E.ON and RWE have proposed to reshuffle their business units in a complex mega-merger for Germany’s two dominant utilities, as they seek to adapt to the continent’s renewable-powered future.
As first reported by Bloomberg, E.ON is seeking to acquire all 76.8 percent of RWE’s majority stake in Innogy, the company it created in 2015 from its renewable generation, grid and energy retail businesses across Europe. E.ON would subsequently return the renewable energy portion of Innogy, along with its own renewable energy assets, or 16.7 percent of its equity, back to RWE.
Shares surged after the announcement. However, the deal still needs the approval of each company’s supervisory board.
The deal values Innogy at about €22 billion ($27.1 billion), although the amount may be nearly double when debt and other enterprise value is taken into account, Bloomberg quoted a source with knowledge of the deal as saying. Cash exchanged includes about €5 billion ($6.2 billion) for E.ON to buy out Innogy’s minority shareholders, and RWE paying E.ON €1.5 billion ($1.85 billion), with the rest of the deal valued in shares and asset swaps.
But the heart of the agreement is to give E.ON the retail and network businesses of both companies, and give RWE the combined renewable-generation businesses. This move would transform both companies, giving RWE a combined share in wind power second only to Iberdrola in Europe, and giving E.ON a share of the retail market that could raise antitrust implications in Germany, where the two companies are already dominant players, and in the U.K., where they are two of the six biggest retailers.
Innogy’s fiscal year 2017 earnings forecast released Monday did not mention the coming deal. But it did note that the company’s grid business has been the main driver of 2017 earnings growth, up 14 percent to €1.9 billion ($2.4 billion), while the renewables division projects adjusted earnings before interest and taxes (EBIT) to fall 1 percent to €355 million ($438 million), and retail earnings to fall 5 percent year-on-year, to €800 million ($987 million).
The company is projecting overall adjusted EBIT of about €2.7 billion ($3.3 billion) and adjusted net income of over €1.1 billion ($1.36 billion).
Innogy sold 11.3 billion kilowatt-hours of electricity in the just-completed fiscal year, up 5 percent from 2016. Of this, 10.2 billion kilowatt-hours came from renewables — 74 percent from onshore and offshore wind, 24 percent from run-of-river power stations, and 2 percent from biomass and solar PV plants. Fossil fuel still makes up about 10 percent of its capacity.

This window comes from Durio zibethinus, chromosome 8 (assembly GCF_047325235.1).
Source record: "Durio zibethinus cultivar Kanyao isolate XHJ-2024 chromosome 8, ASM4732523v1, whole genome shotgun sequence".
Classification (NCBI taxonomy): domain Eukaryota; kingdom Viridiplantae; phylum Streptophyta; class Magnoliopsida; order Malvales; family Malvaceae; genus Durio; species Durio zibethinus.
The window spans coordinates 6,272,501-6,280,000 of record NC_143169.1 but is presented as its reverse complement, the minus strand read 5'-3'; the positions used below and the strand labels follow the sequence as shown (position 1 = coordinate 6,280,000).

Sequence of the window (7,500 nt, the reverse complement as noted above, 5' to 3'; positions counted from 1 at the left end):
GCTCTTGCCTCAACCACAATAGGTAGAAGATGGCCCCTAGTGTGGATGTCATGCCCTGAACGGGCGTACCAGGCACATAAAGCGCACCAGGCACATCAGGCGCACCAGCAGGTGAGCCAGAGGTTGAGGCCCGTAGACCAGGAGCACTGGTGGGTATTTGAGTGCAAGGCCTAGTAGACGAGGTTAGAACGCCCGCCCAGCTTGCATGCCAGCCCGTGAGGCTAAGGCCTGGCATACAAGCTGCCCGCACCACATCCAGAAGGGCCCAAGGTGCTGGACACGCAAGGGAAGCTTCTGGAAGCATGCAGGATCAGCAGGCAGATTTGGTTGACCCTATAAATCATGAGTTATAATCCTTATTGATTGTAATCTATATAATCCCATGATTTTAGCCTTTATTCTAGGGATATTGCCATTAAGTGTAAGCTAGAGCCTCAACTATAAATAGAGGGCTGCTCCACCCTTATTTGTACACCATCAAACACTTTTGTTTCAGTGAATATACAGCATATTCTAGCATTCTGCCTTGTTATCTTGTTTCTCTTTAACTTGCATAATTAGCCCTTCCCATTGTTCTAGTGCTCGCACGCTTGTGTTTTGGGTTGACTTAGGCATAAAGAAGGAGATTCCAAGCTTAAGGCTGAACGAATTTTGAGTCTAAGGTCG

E.ON and RWE’s combined wind assets would put it just behind Iberdrola in terms of overall share in the Europe and Middle East market, compared to their respective No. 7 and No. 6 rankings today, according to Luke Lewandowski, analyst for Wood Mackenzie company MAKE Consulting. Innogy had been an investment target of interest for other European utilities including Engie, Enel and Iberdrola. Macquarie Group may acquire smaller businesses from the combined entity, including those in Eastern Europe — a claim Macquarie declined to comment upon.
RWE and E.ON are making these massive reorganizations faced with the rise of wind and solar power in Germany and across Europe, which has undercut the markets and profits for fossil fuels and nuclear power plants. The Fukushima meltdown disaster in Japan prompted German Chancellor Angela Merkel to move to shut down the country’s nuclear power fleet by decade’s end.
Both companies have taken billions of euros in write-downs for those assets in the past several years, pushing RWE to create Innogy and E.ON to spin off its fossil fuel power plants in the form of Uniper. E.ON is in the midst of selling a 47 percent stake in its Uniper subsidiary to Finland-based utility Fortum.
The two companies have been active investors in renewable and distributed energy technologies. RWE launched a $144 million strategic venture capital fund in 2016, while its energy trading arm has invested in behind-the-meter battery startup Stem. Innogy has invested in organic solar cell startup Heliatek and blockchain energy trading startup Power Ledger, and both Innogy and E.ON have invested in energy disaggregation startup Bidgely. E.ON has invested in utility software startup AutoGrid, energy data analytics and visualization software provider Space-Time Insight, and battery control software and integration startup Greensmith (sold to Wartsila).